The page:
Raw Diet Food Facts for Dogs and Cats
Can an Apple a day keep the vet away? Can a green bean keep your dog lean?
By Bobby Lynch – June 27, 2013
Raw To The Bones has facts on these food categories: Health Support Additives, Fruits and Veggies We update or website with new information many timesa week. You can check back with us daily or sign up for our newsletter. If their is a particular food you would like to know more facts on, just contact us.
If you considered the many health benefits of fruits and veggies for us humans, think about your dogs wellness too. And don’t think about the “claimed” benefits of these products that are posted on a dog’s “kibble” bag. Those are processed foods. No matter how healthy, organic or fresh they say the contents are, there still processed! Not to mention the grained-based substances and synthetic nutrients that are hidden with fancy or long incomprehensible terms. That’s why a raw diet is best, and that goes for the raw fruits or lightly steamed veggies that are contained within a raw diet.
Orange, red and yellow colored fruits and vegetables are highly nutrient dense [source: Donomor]. One major reason to include Fruits and veggies, many of them also contain antioxidants that reduce the risk of cancer. But, just like us humans again, not all fruits and vegetables are healthy for your dog. Avoid serving your dog dyed, waxed, or genetically engineered foods; just as with humans, organic foods are best. There are also high amounts of fructose sugars in some, and many veggies have anti-nutrients. We at Raw To The Bones take those into strong consideration when designing our recipes.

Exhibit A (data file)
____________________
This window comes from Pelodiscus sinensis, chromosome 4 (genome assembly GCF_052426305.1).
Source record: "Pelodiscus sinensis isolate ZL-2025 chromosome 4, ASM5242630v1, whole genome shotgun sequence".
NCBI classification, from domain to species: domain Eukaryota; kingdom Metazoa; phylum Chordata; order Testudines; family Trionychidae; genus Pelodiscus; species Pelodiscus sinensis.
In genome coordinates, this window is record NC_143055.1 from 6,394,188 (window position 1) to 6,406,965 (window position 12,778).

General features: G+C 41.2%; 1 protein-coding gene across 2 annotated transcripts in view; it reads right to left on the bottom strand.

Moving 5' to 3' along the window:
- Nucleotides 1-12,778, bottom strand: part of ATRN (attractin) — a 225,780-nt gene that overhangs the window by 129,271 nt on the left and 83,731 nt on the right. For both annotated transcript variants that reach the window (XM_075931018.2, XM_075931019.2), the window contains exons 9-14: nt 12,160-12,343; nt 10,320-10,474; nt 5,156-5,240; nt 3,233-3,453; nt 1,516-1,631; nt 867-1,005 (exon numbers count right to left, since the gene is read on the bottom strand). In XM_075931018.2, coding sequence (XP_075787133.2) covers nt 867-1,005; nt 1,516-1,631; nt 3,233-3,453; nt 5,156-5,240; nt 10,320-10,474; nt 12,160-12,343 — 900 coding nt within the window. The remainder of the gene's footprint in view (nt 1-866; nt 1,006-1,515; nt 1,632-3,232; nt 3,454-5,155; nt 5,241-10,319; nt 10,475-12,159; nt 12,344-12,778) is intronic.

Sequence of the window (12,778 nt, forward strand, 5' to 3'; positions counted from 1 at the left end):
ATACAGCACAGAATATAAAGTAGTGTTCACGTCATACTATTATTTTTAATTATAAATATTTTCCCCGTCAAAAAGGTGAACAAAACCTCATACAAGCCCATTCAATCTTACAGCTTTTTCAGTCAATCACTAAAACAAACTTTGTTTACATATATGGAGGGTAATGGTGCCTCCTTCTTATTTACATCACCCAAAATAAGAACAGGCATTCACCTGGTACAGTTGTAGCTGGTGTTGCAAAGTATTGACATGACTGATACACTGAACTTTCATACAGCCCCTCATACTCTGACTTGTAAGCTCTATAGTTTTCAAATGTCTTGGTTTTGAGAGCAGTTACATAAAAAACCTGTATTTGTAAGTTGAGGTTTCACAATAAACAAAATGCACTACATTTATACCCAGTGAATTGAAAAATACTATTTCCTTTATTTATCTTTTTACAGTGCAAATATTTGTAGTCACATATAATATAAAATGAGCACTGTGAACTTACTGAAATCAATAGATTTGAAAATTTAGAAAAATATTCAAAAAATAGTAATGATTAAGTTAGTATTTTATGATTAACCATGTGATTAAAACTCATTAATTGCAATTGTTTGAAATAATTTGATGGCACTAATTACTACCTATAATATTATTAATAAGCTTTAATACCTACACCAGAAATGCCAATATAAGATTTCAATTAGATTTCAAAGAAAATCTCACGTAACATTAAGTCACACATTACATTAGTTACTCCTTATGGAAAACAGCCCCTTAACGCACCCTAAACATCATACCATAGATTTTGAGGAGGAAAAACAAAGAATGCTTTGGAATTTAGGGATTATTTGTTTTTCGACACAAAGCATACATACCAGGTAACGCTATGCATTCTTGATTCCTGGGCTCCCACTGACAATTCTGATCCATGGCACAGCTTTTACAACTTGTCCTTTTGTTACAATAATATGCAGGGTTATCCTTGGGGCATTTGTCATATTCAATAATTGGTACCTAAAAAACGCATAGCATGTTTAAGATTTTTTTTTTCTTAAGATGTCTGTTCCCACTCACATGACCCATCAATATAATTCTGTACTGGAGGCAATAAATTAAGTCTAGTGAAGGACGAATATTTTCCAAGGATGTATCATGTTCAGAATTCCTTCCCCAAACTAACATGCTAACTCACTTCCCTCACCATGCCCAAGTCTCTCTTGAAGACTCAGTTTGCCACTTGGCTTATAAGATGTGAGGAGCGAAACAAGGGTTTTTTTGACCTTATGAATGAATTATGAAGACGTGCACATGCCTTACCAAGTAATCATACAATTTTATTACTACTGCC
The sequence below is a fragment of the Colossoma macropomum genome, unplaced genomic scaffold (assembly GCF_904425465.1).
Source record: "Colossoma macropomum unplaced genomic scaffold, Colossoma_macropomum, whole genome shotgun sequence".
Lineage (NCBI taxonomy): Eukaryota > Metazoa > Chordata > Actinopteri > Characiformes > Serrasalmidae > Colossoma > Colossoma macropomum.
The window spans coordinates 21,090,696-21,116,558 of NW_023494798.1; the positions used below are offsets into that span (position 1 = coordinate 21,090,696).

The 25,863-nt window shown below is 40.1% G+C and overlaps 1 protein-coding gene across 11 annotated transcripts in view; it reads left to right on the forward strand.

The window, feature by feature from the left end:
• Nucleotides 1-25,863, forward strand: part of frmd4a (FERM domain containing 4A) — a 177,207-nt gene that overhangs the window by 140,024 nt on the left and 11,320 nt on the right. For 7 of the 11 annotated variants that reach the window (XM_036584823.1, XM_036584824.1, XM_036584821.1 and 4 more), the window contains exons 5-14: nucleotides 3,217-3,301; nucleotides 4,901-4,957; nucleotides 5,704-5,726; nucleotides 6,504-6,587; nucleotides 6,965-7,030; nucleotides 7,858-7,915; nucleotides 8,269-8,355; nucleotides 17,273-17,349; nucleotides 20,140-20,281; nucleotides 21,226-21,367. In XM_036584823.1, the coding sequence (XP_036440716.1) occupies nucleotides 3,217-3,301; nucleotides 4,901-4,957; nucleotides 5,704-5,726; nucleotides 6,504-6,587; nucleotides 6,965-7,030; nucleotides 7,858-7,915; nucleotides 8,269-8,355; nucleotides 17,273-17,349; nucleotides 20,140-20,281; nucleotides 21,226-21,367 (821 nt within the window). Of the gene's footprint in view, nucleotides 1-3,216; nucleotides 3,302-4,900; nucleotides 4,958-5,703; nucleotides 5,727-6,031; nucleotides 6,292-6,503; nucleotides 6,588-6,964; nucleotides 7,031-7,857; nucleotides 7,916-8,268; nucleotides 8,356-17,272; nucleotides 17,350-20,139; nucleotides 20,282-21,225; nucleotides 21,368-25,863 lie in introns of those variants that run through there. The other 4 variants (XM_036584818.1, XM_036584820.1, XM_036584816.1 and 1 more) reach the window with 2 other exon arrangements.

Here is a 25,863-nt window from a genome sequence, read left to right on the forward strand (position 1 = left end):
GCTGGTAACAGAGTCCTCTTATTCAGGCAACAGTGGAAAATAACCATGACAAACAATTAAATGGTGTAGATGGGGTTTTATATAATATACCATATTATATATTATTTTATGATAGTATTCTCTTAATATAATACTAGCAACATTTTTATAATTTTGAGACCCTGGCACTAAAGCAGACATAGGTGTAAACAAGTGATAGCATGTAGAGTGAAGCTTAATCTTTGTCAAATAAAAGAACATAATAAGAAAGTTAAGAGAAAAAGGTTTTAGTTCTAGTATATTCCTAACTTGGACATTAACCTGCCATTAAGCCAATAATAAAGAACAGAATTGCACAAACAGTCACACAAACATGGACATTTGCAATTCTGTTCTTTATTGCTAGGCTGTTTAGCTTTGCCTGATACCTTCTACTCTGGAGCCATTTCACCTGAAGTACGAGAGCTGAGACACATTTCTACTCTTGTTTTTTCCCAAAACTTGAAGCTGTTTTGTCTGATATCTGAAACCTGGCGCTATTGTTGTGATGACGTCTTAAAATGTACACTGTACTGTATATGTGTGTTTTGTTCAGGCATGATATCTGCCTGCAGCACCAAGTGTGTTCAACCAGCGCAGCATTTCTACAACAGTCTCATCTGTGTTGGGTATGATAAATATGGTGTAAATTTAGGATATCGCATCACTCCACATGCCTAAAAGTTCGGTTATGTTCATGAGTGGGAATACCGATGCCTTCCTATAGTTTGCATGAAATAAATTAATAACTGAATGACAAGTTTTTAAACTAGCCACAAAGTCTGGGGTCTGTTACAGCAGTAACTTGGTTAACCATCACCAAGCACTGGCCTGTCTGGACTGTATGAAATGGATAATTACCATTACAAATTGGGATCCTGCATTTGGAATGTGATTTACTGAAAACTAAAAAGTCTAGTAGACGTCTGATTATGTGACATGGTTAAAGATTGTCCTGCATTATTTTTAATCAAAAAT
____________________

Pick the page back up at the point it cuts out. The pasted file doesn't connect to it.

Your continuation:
Many nutrients are found in the skins of fruits and vegetables. Not only do dogs have have many of the enzymes to break down the cellulose walls — the outer layers of some produce that is indigestible to canines, they also have short digestive tracts, leaving less length of intestinal track to fully absorb those types of foods. That doesn’t mean a dog can’t have them, or they shouldn’t have them. It just means human intervention can vastly improve a dogs “natural” diet to prevent diseases wolves aren’t accustom to getting. Human intervention involves breaking those walls down for them by preparing fruits and vegetables in a food processor or blender, cooking or steaming vegetables, or juicing them into a pulp. And don’t fret, if you don’t have a food processor and your stuck with a blender, I would recommend you check out Tess Masters, better known as “The Blender Girl“. Her philosophy can easily be combined to a healthy canine diet while teaching you the proper ways to fully benefit the use of your blender.